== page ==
Hot or iced, green or black, an estimated 159 million Americans drink tea on any given day. Many of those tea drinkers may have heard about the numerous health benefits linked to this ancient beverage, including a lower risk of heart disease, stroke and cancer. But many of those same tea drinkers might not be aware of tea’s potential to improve brain health.
A study published in June 2019 in the journal Aging suggests regular consumption of tea might bolster how our brains work as we grow older. Previously, no one had explored the effect on tea on the intricate networks of our brains.
“Our study offers the first evidence of the positive contribution of tea drinking to brain structure and suggests a protective effect on age-related decline in brain organization,” the researchers wrote.
Researchers from the National University of Singapore, University of Essex and University of Cambridge looked at the brain health of 15 tea drinkers and 21 non-tea drinkers in Singapore. Excluded from the study was anyone with a health condition such as dementia, depression or noticeably impaired hearing.
Relying on MRIs and measurements of cognitive performance, the study found that among people who’d consumed green, oolong or black tea at four times a week for about 25 years, the regions of their brains were interwoven more efficiently than the regions of the non-tea drinkers’ brains.
“Take the analogy of road traffic as an example — consider brain regions as destinations, while the connections between brain regions are roads. When a road system is better organized, the movement of vehicles and passengers is more efficient and uses less resources. Similarly, when the connections between brain regions are more structured, information processing can be performed more efficiently,” Feng Lei, an assistant professor at the National University of Singapore who led the study, says in a news release.
The study indirectly supports previous research showing tea drinkers had better cognitive function than non-tea drinkers, the professor says.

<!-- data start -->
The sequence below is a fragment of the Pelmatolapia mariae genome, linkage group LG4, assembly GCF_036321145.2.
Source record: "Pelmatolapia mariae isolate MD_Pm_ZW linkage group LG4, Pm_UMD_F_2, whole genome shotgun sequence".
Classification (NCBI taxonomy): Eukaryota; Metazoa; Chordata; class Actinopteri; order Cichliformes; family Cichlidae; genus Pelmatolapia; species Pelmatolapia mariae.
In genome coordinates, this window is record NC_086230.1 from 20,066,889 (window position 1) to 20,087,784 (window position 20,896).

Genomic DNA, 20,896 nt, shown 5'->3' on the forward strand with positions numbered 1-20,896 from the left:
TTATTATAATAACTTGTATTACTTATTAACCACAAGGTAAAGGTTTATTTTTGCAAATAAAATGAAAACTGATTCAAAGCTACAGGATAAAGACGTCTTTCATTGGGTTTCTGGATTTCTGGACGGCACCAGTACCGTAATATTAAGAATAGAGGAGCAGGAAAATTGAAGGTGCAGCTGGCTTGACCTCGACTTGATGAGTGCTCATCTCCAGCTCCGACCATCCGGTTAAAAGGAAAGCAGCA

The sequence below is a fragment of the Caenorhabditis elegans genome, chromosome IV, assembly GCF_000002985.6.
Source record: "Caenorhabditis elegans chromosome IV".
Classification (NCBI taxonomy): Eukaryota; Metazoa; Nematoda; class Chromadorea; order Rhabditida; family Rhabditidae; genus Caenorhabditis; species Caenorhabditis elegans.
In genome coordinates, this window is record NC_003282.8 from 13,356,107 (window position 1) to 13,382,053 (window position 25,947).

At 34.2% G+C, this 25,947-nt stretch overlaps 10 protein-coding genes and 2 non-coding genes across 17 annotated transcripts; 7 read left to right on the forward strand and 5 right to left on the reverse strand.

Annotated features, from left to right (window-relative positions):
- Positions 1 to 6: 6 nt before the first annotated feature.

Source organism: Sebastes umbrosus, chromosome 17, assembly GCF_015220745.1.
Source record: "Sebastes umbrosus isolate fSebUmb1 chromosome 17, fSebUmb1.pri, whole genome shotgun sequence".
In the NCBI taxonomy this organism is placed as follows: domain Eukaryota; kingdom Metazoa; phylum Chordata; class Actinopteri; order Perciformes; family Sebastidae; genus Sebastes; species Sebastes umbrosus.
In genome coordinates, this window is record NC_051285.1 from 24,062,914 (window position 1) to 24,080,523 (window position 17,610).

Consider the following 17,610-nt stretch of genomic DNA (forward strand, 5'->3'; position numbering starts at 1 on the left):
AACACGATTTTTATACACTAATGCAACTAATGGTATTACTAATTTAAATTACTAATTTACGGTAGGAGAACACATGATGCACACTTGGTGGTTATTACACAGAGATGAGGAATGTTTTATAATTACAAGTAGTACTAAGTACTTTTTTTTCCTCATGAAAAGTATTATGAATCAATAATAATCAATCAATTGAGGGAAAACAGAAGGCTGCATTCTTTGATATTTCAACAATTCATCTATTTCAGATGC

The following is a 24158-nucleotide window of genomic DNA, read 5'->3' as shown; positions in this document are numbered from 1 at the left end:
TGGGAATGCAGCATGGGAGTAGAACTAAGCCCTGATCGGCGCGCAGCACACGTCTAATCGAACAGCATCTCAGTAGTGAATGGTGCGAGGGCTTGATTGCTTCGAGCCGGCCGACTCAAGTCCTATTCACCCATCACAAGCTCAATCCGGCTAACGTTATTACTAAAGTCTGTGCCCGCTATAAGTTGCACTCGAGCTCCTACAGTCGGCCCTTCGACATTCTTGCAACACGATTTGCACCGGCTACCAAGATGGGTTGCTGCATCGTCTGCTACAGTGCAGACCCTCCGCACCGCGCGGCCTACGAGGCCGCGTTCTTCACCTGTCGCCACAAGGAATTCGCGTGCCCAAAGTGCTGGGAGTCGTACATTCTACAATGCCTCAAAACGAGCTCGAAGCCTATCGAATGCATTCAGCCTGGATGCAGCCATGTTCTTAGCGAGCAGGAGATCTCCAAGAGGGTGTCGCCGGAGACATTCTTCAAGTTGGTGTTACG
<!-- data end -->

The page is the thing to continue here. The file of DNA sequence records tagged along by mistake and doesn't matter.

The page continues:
Should you start drinking tea more often?
However, before you run out and stock up on a six-month supply of tea bags, it’s worth noting that the study had limitations. For instance, only three dozen adults age 60 and above participated in the study. In addition, just six participants were men.
The researchers plan more studies on the relationship between tea consumption and brain health.
“As cognitive performance and brain organization are intricately related, more research is needed to better understand how functions like memory emerge from brain circuits, and the possible interventions to better preserve cognition during the aging process,” the news release says.
Despite the study’s lack of a conclusive tie between tea consumption and brain health, other research suggests it can’t hurt to keep on pouring and sipping.
For instance, a study published in December 2016 in the Journal of Nutrition, Health & Aging found that drinking tea frequently was associated with a lower risk of dementia, according to Harvard Medical School. The study, carried out by Feng and other researchers at the National University of Singapore, involved 957 Chinese tea drinkers and non-tea drinkers.
“It did not matter what kind of tea the people drank — black, green and oolong all had the same association,” Harvard Medical School says. “The key was regular consumption, according to the scientists. The more the people drank tea, the stronger the relationship, and the best results were among those who had tea daily during the entire study period.”
Harvard Medical School notes that it’s not clear how tea might safeguard someone from dementia. However, other research points out that the potential brain-protecting effects of tea could stem from bioactive compounds in tea leaves, such as flavonoids, which have anti-inflammatory and antioxidant properties, and L-theanine, which governs neurotransmitter and brain activities.